Clear cell adenocarcinoma of the lower urinary tract: Cytopathologic characteristics and differential diagnoses


  • Scott A. Whitworth MD,

    1. Department of Pathology, Division of Cytopathology, Johns Hopkins Medical Institutions, Baltimore, Maryland
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  • Andrea P. Subhawong MD,

    1. Department of Pathology, Division of Cytopathology, Johns Hopkins Medical Institutions, Baltimore, Maryland
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  • Dorothy L. Rosenthal MD,

    1. Department of Pathology, Division of Cytopathology, Johns Hopkins Medical Institutions, Baltimore, Maryland
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  • Syed Z. Ali MD

    Corresponding author
    1. Department of Pathology, Division of Cytopathology, Johns Hopkins Medical Institutions, Baltimore, Maryland
    • Department of Cytopathology, Johns Hopkins Hospital, Pathology Building Room 406, 600 North Wolfe Street, Baltimore, MD 21287
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    • Fax: (410) 955-3438


Clear cell adenocarcinomas (CCAs) of the lower urinary tract are uncommon neoplasms that may present in routinely processed urinary cytology specimens. There is only limited discussion of the features of CCA of the lower urinary tract in the cytology literature. The authors report a series of 3 cases of this unusual tumor, and correlate cytomorphology with histologic specimens. Two of the cases were diagnosed accurately as adenocarcinoma, and 1 case was diagnosed as atypical cells of undetermined significance. Cytomorphologic features included variably cellular samples with 3-dimensional fragments of malignant cells that had enlarged nuclei, prominent nucleoli, and occasional hobnail configurations. Some fragments showed luminal formation with collections of neutrophils. CCA must be included in the differential diagnosis of malignant cells in a urinary specimen, particularly if the features are not typical of urothelial carcinoma. Other diagnostic considerations include metastatic adenocarcinomas, nephrogenic adenomas, and benign glandular lesions involving the bladder and urinary tract such as mullerianosis. Cancer (Cancer Cytopathol) 2012. © 2012 American Cancer Society.

Clear cell adenocarcinoma (CCA) of the lower urinary tract is an uncommon but well-recognized neoplasm with uncertain histogenesis. The majority of reported cases1, 2 have been identified in older female patients presenting with hematuria and a urethral mass. CCA arising in the prostate or periprostatic tissue in male patients has also rarely been reported.3 CCAs of the lower urinary tract behave in a locally aggressive manner and can develop metastases to regional lymph nodes.1 They have a varying histologic appearance, with a combination of papillary, tubulocystic, microglandular, and diffuse architectural growth patterns with nuclear pleomorphism and prominent nucleoli, similar to CCA of the female genital tract. Surgical resection of the mass is the typical treatment modality.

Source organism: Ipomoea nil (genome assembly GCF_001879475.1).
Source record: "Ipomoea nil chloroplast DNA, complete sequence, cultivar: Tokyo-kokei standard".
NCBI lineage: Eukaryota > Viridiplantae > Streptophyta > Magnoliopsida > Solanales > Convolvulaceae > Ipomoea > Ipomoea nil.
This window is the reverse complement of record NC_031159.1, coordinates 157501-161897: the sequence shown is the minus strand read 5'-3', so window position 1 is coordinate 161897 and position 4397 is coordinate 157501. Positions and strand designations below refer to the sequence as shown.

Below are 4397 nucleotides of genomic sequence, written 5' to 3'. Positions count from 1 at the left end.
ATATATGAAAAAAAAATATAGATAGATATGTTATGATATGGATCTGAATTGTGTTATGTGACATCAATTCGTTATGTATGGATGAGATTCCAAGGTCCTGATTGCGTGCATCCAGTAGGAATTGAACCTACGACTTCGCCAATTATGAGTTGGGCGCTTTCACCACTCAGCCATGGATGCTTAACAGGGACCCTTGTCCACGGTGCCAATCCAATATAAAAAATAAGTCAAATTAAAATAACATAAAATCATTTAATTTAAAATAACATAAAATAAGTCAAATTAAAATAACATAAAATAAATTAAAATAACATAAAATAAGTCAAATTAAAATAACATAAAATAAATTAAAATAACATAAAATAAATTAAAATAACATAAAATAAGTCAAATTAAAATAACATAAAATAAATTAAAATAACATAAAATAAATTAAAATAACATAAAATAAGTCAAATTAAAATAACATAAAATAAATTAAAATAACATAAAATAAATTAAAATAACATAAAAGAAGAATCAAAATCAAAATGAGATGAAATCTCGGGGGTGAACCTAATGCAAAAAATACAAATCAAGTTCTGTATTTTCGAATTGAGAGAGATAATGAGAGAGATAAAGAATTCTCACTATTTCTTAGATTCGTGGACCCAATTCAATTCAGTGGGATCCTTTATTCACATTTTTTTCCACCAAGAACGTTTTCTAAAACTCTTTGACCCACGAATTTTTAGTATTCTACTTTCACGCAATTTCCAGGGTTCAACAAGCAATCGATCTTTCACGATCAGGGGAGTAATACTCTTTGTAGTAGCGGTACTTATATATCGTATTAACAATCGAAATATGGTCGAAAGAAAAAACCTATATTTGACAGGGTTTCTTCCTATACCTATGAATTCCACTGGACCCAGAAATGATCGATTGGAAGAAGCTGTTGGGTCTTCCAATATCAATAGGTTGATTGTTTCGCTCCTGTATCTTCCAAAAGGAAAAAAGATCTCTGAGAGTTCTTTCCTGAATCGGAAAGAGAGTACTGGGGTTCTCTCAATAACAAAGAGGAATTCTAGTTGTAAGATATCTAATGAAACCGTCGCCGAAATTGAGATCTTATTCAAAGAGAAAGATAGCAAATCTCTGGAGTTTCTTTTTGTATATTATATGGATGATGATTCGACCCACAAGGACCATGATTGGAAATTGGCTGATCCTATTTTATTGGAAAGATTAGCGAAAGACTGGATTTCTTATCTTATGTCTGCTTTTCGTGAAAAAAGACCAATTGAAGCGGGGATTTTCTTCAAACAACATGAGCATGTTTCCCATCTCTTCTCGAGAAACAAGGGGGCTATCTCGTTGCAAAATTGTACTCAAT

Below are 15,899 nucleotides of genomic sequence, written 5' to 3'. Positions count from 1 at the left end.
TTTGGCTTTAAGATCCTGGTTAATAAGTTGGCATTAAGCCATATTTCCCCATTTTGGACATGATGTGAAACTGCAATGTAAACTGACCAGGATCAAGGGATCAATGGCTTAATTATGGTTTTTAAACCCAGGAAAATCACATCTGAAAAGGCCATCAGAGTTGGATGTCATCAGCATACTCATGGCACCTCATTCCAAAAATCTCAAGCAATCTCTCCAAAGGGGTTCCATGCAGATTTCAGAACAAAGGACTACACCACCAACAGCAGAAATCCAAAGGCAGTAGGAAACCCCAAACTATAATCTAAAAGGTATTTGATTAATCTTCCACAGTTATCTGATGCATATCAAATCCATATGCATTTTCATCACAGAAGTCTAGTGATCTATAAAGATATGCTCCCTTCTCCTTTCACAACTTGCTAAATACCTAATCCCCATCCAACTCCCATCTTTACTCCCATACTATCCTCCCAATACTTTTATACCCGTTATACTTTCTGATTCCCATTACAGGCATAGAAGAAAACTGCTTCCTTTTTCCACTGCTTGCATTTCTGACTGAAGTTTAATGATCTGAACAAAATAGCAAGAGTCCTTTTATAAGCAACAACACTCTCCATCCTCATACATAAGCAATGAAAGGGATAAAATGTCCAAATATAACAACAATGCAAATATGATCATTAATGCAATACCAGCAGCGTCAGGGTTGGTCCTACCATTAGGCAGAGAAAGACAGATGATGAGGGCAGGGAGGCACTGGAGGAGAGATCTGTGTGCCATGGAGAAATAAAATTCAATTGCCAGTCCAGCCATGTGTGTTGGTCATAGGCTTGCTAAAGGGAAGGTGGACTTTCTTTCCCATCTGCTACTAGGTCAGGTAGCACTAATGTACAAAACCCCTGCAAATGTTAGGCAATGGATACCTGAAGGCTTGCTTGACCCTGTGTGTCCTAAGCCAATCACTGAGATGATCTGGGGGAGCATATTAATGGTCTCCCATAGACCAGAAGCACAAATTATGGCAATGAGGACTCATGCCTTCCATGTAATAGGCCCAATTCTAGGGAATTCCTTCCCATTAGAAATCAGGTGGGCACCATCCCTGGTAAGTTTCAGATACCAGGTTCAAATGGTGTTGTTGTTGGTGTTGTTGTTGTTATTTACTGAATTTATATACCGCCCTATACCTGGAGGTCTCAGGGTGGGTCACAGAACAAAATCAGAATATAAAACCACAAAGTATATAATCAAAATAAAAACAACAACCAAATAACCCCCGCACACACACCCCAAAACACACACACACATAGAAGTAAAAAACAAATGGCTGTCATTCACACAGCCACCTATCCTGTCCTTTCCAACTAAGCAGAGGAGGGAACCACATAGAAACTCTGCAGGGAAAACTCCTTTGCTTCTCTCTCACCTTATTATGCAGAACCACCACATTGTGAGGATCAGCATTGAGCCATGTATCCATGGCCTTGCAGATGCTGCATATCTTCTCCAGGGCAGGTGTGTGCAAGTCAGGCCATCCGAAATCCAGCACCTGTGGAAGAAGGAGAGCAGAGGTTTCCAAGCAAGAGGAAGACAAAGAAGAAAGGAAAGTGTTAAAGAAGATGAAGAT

Reports discussing the morphologic features of CCA of the lower urinary tract are limited in the cytology literature.4-6 In this series, we describe cytopathologic characteristics of 3 cases of this unusual tumor in urine cytology, and correlate with histologic specimens.


Clinical histories and laboratory studies were obtained from the Pathology Data Systems at Johns Hopkins Hospital. Papanicolaou-stained SurePath liquid-based specimens from routinely collected catheterized urine specimens from 3 patients were reviewed and compared with histologic sections from surgical biopsy and resection specimens. Tissue submitted for microscopic evaluation was fixed in 10% buffered formalin and embedded in paraffin, and 4-μm cut sections were stained with hematoxylin and eosin.

Case 1

A 62-year-old woman presented with a urethral mass that was discovered incidentally on a computed tomography scan. Initial cystoscopy revealed urethral tissue destruction and frayed urothelial mucosa with an otherwise normal bladder. A diagnosis of CCA was made after examination of a catheterized urine specimen and biopsy of the periurethral mass. A radical cystectomy with ileal conduit was performed, and a 5.0-cm tumor was located in the urethral wall and the periurethral soft tissue, with the presence of vascular invasion. The surgical margins were negative for tumor. Clinically involved pelvic lymph nodes were deemed unresectable. The pelvic lymph nodes were strongly fluorodeoxyglucose-avid by positron emission tomography in the postoperative period, suggesting metastatic disease. The patient was treated with adjuvant chemotherapy, but this course was halted because of recurrent deep venous thrombosis related to venous stasis caused by the pelvic lymphadenopathy. She remained on home hospice 12 months after surgery with residual locoregional disease.